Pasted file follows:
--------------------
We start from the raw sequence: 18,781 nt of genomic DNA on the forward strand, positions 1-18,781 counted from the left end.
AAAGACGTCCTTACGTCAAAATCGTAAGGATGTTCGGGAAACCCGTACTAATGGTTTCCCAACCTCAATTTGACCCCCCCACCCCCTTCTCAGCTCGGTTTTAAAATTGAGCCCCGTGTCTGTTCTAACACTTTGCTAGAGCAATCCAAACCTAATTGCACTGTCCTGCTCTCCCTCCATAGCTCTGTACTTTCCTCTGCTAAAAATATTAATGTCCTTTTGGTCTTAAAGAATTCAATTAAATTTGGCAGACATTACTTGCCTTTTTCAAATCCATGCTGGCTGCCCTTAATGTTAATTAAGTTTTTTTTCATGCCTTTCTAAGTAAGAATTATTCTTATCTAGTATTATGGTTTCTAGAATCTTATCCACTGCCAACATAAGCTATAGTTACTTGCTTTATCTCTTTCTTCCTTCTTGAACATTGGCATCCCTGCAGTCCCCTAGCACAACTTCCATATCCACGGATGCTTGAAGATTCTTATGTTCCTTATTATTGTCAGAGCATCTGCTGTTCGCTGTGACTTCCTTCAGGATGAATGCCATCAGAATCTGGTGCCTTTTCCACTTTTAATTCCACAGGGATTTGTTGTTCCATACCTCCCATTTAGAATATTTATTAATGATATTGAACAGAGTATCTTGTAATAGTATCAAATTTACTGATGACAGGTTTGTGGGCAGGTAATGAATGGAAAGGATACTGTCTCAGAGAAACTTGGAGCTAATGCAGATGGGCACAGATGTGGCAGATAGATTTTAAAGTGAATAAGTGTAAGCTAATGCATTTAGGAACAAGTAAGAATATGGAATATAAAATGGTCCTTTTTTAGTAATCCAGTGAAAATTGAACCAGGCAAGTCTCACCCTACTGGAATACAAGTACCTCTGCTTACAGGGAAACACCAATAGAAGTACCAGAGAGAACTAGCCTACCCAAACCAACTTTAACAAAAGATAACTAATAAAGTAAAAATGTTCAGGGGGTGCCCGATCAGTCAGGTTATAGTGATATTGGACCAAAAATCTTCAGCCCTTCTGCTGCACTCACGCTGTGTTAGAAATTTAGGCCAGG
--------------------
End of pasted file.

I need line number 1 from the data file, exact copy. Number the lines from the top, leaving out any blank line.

We start from the raw sequence: 18,781 nt of genomic DNA on the forward strand, positions 1-18,781 counted from the left end.